‘The Band Wagon’ or — Singin’ in the Rain directed by Dario Argento?!

There are two unusual pairings in Vincente Minnelli’s ‘The Band Wagon’ (1953) and I can’t figure out which one is the more strange and/or appealing — 1/ Fred Astaire with Cyd Charisse? or 2/ Fred Astaire in Technicolor? Both seem incongruous yet the film exploits these incongruities to the max and the results are frequently mesmerising.

‘The Band Wagon’ is pretty easy to sum up in that it’s a ‘putting on a gang show’ story template with a touch of ‘Singin’ in the Rain’ (1952) except this time Comden and Green have written themselves into the movie itself and instead of silent cinema giving way to sound it’s about reviving Fred Astaire’s career. There’s also a touch of Hawks’ ‘Twentieth Century’ (1934) with Jack Buchanan’s Jeffrey Cordova bearing strong similarities to Barrymore’s Oscar Jaffee. So it’s a musical about Broadway, dancing, theatre people and the love of performing. The main problem with it is that that’s just about pretty much it narrative wise.

Do we buy the Charisse and Astaire love story? No, not for a second… but just wait until they start dancing! Do we care if their show gets put on or care if, ultimately, we haven’t a clue what any of it was about in the first place or if we understand what any of it meant? No, but did you notice how beautifully this meaningless is presented? What are we here for and what are we expecting?

So the story is slight, the characters stock and the drama almost inconsequential, if not non-existent and when a musical number occurs it’s jarring seeing Fred in full Technicolor instead of his natural monochrome habitat whilst dancing in a world that is now closer in time to The Beatles than that of Irving Berlin.

Yet, slowly, the film starts to find its feet, or it could be that the audience gradually accepts that narrative tension will not be making an appearance in this story. By the time Astaire and Charisse are dancing in the dark in Central Park we finally feel we’ve been given something to work with and that’s notably the dancing, choreography and the production design. And is it my imagination or does Astaire himself come across as ever so more relaxed as an actor here?

But it’s the production design that’s the real show-stopper as it carefully straddles that delicate and fine line between the totally insane and utterly demented; the film is such a riot of colour that if you watched this directly after one of Astaire’s black and white movies you’d sprain your retinas as a result. Vivid colours dominate everything on screen whether it’s the lighting, the backdrops or especially the costumes. Charisse has some spectacular outfits including a stunning number with green gloves that perfectly matches corresponding and carefully placed green items behind her whilst during the climactic number she makes an appearance in a glittering black dress the splendour of which can only be appreciated in glimmering motion (she looks as though she consists of nothing but the depths of outer space).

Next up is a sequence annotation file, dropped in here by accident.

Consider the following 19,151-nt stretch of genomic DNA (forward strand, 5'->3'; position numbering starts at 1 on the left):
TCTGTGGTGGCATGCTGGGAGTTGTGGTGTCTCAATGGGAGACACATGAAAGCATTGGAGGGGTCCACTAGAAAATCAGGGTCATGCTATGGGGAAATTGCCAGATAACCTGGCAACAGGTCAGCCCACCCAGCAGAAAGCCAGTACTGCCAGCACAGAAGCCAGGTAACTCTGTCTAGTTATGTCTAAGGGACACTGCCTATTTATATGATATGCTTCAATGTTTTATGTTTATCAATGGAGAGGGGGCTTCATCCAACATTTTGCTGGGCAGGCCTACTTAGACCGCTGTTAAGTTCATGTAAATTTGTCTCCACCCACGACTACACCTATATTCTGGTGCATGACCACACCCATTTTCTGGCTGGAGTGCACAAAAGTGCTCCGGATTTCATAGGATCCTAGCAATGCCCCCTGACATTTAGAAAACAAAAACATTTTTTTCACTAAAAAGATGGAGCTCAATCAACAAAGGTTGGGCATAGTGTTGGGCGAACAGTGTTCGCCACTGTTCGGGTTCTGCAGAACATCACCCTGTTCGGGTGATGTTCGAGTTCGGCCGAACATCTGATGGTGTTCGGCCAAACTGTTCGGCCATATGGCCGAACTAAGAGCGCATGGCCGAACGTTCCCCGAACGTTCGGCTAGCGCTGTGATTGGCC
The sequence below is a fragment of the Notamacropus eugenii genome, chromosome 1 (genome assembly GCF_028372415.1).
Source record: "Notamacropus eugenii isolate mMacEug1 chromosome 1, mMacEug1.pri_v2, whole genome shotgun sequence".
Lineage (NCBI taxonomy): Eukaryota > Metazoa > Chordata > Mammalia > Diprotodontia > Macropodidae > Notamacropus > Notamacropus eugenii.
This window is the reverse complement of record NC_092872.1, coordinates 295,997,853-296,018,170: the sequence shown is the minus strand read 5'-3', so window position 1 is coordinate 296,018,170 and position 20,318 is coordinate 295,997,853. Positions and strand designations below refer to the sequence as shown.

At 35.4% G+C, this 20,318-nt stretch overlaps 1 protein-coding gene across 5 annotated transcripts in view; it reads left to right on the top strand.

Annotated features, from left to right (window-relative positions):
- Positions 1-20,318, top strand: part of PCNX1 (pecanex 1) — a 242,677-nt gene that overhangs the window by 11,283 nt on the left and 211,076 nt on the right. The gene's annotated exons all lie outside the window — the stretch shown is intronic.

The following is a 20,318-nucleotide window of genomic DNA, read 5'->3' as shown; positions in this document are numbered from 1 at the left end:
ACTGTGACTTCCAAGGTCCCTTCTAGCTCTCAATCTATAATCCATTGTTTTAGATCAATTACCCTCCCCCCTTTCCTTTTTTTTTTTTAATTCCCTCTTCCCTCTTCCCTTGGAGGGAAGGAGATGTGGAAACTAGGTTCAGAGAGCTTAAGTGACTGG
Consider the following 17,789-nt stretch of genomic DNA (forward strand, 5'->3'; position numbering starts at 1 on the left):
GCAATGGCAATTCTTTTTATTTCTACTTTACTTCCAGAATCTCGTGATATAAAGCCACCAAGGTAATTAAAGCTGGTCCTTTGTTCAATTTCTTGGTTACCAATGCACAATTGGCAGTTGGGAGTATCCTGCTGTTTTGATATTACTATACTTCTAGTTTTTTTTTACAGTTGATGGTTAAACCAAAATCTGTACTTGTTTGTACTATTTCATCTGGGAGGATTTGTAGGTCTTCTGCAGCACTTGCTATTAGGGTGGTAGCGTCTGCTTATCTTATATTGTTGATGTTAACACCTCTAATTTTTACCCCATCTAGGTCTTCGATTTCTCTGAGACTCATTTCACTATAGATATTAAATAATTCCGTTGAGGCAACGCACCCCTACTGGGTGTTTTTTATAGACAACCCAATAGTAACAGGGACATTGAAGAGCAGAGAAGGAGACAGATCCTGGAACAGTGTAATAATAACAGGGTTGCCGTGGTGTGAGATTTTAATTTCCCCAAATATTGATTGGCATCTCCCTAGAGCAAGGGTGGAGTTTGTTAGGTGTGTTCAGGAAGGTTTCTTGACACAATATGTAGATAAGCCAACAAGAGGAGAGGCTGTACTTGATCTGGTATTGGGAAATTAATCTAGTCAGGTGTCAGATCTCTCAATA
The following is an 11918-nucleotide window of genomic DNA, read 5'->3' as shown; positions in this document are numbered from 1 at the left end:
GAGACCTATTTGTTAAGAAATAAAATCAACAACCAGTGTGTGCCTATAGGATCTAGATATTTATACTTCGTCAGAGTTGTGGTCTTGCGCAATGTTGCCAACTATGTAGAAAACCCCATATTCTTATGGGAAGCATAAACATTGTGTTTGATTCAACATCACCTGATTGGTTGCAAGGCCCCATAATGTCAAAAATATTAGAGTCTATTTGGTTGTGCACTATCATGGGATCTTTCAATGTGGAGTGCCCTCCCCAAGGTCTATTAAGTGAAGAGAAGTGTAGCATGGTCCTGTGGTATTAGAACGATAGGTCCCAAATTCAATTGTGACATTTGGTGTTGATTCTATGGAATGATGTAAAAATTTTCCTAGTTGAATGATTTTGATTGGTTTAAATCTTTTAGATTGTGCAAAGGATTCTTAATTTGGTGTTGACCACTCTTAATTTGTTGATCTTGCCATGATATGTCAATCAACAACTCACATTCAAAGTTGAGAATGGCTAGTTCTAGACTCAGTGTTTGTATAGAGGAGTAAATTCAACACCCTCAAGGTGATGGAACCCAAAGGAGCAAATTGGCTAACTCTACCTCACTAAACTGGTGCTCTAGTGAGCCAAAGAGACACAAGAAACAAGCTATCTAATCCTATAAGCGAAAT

Indeed, the final number — ‘Girl Hunt — A Murder Mystery in Jazz’ — has a colour palette and production design that’s so extreme, so chromatically violent that the closest equivalent is Argento’s ‘Suspiria’ (1977) or Bava’s ‘Blood and Black Lace’ 9(1964). In fact, there are many similarities between ‘The Band Wagon’s production design and Argento and Bava’s work (notice the colours, lighting, wallpaper and use of mannequins for starters).

Indeed, all of ‘Girl Hunt — A Mystery in Jazz’ is pretty bonkers and totally nuts. It arrives as though from another planet and simply inserts itself into the rest of the film and proceeds to blind and dazzle us with multicoloured lights to the extent I felt like Roy Neary at the end of ‘Close Encounters’ (1977) starring at the mother ship. Plus you can see Astaire bringing in ‘modern’ elements and pieces into his footwork and stagecraft and there’s that hint, again, of the influence he must’ve had on Fosse.

‘The Band Wagon’ is a truly odd film in that it doesn’t quite satisfy dramatically and occasionally feels like a slight re-tread of ‘Singing in the Rain’ but as an exploration of colour and choreography it’s really something else, and when you’re reaching to comparisons to ‘Suspiria’ in terms of colour then you know you’re really dealing with something particularly nuts.

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Comedy writer, radio producer and director of large scale audio features.

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Colin Edwards

Colin Edwards

Comedy writer, radio producer and director of large scale audio features.

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